The U.S. Congress is currently debating whether to repeal the Affordable Care Act and start over with new legislation or to fix the shortcomings of the ACA while continuing its useful parts.
When the ACA was implemented in 2010, it was meant to reduce disparities in access to health care between rural and urban America, among its many provisions.
At that time, about 7.8 million people living in areas of the country defined as rural had no health insurance, out of a total rural population of about 60 million. Available statistics indicate people who live in rural America tend to be poorer, less educated, have lower incomes and have more health issues than their more metropolitan counterparts.
Most people involved in agriculture live in rural America. While most farming families have health insurance, they were — and some still are — paying more for their insurance than other occupational groups. Most farm laborers do not have health insurance coverage.
Recently, Janelle Ali-Dinar, who is affiliated with the Nebraska Department of Health and Human Services, wrote that health disparities increased since 2010 in rural areas.
“Not only do rural residents suffer from higher incidence of chronic illness, they also have limited access to primary care services and are more likely to be uninsured or under-insured,” she said.
Ali-Dinar noted that 70 hospitals have closed since 2010, mostly in rural areas of the country. Of 673 hospitals identified as vulnerable to closure, 355 are in rural communities.
Ali-Dinar also noted rural areas that have lost their hospitals and have seen the largest increases in loss of access to health care are in states that decided to not accept federally funded Medicaid expansion offered through the ACA.
Moreover, during the past several years, Congress cut Medicare reimbursements for many health care services, which further hampered those hospitals and providers in rural areas that did not accept the ACA.
In states that accepted the ACA, there were gains in health care insurance coverage. Insurance companies in these states, however, do not necessarily like the federal stipulations that accompany the ACA. Sometimes these companies have left the ACA marketplace entirely.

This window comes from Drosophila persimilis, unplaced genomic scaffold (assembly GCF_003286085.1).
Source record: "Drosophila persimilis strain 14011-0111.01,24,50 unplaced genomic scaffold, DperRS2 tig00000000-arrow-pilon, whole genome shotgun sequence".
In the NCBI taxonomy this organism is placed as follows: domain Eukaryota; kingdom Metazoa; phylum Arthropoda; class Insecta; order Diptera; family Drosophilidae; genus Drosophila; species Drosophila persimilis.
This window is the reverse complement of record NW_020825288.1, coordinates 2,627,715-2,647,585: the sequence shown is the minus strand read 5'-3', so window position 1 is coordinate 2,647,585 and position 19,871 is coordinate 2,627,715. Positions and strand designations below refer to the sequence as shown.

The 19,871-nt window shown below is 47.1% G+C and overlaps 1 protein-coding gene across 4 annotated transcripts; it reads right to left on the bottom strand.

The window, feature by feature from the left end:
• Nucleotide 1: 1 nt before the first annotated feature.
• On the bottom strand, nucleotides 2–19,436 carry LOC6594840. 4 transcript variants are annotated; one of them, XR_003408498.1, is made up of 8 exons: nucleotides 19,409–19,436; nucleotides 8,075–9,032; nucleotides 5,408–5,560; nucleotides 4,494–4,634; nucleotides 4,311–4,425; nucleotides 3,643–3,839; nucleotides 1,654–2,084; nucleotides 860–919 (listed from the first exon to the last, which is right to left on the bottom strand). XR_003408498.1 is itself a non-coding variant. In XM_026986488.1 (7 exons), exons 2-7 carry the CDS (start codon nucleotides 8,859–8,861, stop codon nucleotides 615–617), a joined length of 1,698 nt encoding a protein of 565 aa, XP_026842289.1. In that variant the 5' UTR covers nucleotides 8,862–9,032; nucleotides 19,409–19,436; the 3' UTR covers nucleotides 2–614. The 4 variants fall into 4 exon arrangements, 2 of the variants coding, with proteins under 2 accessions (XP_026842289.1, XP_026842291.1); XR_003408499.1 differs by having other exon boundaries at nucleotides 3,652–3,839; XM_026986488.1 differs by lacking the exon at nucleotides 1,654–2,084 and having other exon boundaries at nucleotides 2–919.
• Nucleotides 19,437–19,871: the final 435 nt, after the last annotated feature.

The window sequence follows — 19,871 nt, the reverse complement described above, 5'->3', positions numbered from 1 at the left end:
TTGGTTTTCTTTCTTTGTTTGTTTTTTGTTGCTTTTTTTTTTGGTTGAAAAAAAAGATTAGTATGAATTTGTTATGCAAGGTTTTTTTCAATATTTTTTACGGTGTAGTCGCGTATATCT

Proponents of the ACA like that there are caps on administrative costs charged to insurance premiums. To make their point, they cite that the costs of administering the large and complex Medicare system comprise a much smaller portion (about 3 percent) of the overall Medicare budget than private insurance companies spend on administrative activities.
Most surveyed Americans favor keeping provisions of the ACA if it 1) retains insurance coverage for pre-existing conditions, chronic diseases and illnesses and has no lifetime caps on care, 2) lowers costs of medications by bargained contracts and/or purchases of the drugs from Canada or manufacturers in other countries, and 3) allows children to remain on their parents’ health insurance coverage until age 26.
The independent polling organization Hart Research Associates reported March 6 that 68 percent of 1,057 Americans they interviewed and who had voted last fall (42 percent Republican and 42 percent Democrats) do not approve repealing and replacing the ACA and instead want to fix its shortcomings.
Among Republicans, 49 percent favored “repeal and replace.” Among voters registered as Independents, 32 percent favored “repeal and replace,” while 20 percent of registered Democratic voters favored “repeal and replace.” Three of every five survey respondents opposed turning over Medicaid block grants to states for underwriting Medicaid recipients for their health care services.
There is much misinformation circulating about the ACA. To be sure, there are many individuals and families who have seen significant rises in their insurance costs since the ACA was implemented in their states.
Implementation of the ACA has cost more for some farm producers’ health care insurance premiums. People involved in agriculture have some of the highest rates of health perils because farming is a high-risk occupation.
Overall, the ACA has helped more than harmed rural and agricultural people since it was implemented in 2010. A larger portion of rural residents, farm operators and farm workers now obtain health insurance than before the ACA was implemented. ACA-covered farm families no longer worry about having to sell their farms to pay for treatment of catastrophic health conditions.
Proponents of fixing the ACA say that if Congress were to amend current health insurance, they would do well to figure out a way to require all legal residents to have coverage so as to increase the pool of payers into a national system.
Another feature that is attractive about such a mandatory system of “health care for all” is that a fully national program would process all claims similarly, thereby avoiding the many hassles billing agents incur when settling with some insurers.
The problems with the current ACA can be fixed if fully and openly debated by Congress. Feel free to share your opinions with your federal and state officials.
The author is a farmer and psychologist living in Harlan, Iowa. Contact him at: www.agbehavioralhealth.com.